D. Uncashed checks. Any check that remains undeliverable or is not cashed within 180 days following its issuance shall be cancelled and void. After the 180-day period following the issuance of the last check by PTI, the aggregate amount of the remaining cancelled and voided checks shall be distributed, cy pres, to the charity identified in Section IV(I) of this Agreement.
E. Dismissal and Waiver of Claims by Non-Responding Eligible Opt-In Plaintiffs. The Parties stipulate and agree that... [if] the Eligible Opt-In Plaintiff fails to cash the checks payable to him or her within the time period described in Section IV(D) of this Agreement, these non-responding Eligible Opt-In Plaintiffs' (Non-Responding Eligible Opt-In Plaintiffs') FLSA Claims shall be dismissed with prejudice, and their statute of limitations will not be tolled following the Court's entry of dismissal with prejudice based on this Agreement. Such Non-Responding Eligible Opt-In Plaintiffs shall be deemed to have waived any rights to any portion or allocation of the FLSA Settlement Sum.
H. Class Counsel Administration of Settlement. Class Counsel has offered and agreed to administer the settlement rather than retain a third party administrator. The FLSA Named Plaintiffs, Eligible Opt-In Plaintiffs, and Class Counsel shall protect, indemnify, defend, and hold PTI harmless from and against any costs, fees, interest, liability, claims, damages, or penalties relating to Class Counsel's administration of the settlement, including Class Counsel's determination of the individual allocation of the FLSA Settlement Sum to each FLSA Named Plaintiff and Eligible Opt-In Plaintiff as set forth in Exhibit A. PTI shall not be liable for any acts or omissions of Class Counsel in distributing the amounts tendered to them by PTI.

II. Discussion

Plaintiffs object on several grounds, but only one need be discussed. The dispositive issue is whether PTI is obligated, pursuant to the terms of the parties' Settlement Agreement, to re-issue the 31 lost or destroyed settlement checks to the eligible opt-in Plaintiffs, listed in Exhibit A to the R&R. (Filing No. 353-1). The Magistrate Judge found that PTI was not because, under the terms of the Settlement Agreement: (1) PTI was obligated to issue the settlement checks only once; (2) Class Counsel voluntarily undertook the risk of delivering the checks to the eligible opt-in Plaintiffs and thus, any risk of loss falls on Counsel; and (3) any checks that fall within the definition of an "uncashed check, " including the checks at issue here, revert to the cy pres fund, as Plaintiffs waived any right to those funds by failing to cash them within 180 days of issuance.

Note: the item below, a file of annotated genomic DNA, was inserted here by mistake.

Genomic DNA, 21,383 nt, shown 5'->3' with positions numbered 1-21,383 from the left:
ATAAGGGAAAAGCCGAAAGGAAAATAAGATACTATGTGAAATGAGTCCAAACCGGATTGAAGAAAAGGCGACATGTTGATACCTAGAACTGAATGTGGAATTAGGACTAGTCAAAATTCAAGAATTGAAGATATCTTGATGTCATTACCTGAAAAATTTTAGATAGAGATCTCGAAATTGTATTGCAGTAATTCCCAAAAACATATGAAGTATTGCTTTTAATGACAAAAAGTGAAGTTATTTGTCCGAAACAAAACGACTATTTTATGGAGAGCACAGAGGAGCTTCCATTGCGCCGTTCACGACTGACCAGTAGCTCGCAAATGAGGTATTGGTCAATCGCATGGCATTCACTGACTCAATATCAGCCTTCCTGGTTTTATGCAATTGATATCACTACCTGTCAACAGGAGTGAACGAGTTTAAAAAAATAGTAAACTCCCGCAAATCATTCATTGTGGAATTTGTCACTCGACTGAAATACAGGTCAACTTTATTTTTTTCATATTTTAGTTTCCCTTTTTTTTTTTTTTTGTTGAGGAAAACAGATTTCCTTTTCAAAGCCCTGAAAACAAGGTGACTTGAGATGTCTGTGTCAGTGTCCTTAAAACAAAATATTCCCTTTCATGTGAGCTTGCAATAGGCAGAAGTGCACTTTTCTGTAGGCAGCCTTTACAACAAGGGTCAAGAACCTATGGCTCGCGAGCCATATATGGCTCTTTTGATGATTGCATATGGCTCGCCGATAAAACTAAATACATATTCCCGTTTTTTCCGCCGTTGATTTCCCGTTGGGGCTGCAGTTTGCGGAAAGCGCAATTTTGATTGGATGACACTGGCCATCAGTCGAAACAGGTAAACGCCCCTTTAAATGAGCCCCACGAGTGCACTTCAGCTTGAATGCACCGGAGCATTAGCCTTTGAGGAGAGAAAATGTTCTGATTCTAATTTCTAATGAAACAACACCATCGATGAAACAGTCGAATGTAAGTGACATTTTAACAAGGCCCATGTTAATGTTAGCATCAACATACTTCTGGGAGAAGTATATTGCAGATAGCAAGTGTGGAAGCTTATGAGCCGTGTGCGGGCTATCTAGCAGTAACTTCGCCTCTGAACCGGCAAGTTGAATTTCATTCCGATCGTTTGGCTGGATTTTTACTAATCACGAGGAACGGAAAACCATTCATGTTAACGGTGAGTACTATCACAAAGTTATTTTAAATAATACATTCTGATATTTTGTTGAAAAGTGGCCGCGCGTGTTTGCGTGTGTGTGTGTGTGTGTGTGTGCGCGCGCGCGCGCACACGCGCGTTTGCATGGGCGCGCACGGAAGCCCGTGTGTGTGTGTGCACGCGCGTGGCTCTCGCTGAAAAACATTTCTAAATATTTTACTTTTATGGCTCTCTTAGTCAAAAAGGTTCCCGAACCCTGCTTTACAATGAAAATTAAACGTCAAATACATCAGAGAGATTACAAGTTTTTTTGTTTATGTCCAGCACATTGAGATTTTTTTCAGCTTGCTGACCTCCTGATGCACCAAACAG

As noted above, the Confidential FLSA Settlement Agreement defines an "uncashed check" as "[a]ny check that remains undeliverable or is not cashed within 180 days...." A fair reading of this section of the Settlement Agreement implies that either: (1) the checks were "undeliverable"; meaning they were not capable of being delivered due to an erroneous address, the death of the recipient, or the like; or (2) the recipient received the check, but for whatever reason, including inadvertence, the recipient did not cash the otherwise valid check. The situation at issue here, whether the checks were either lost by the Postal ...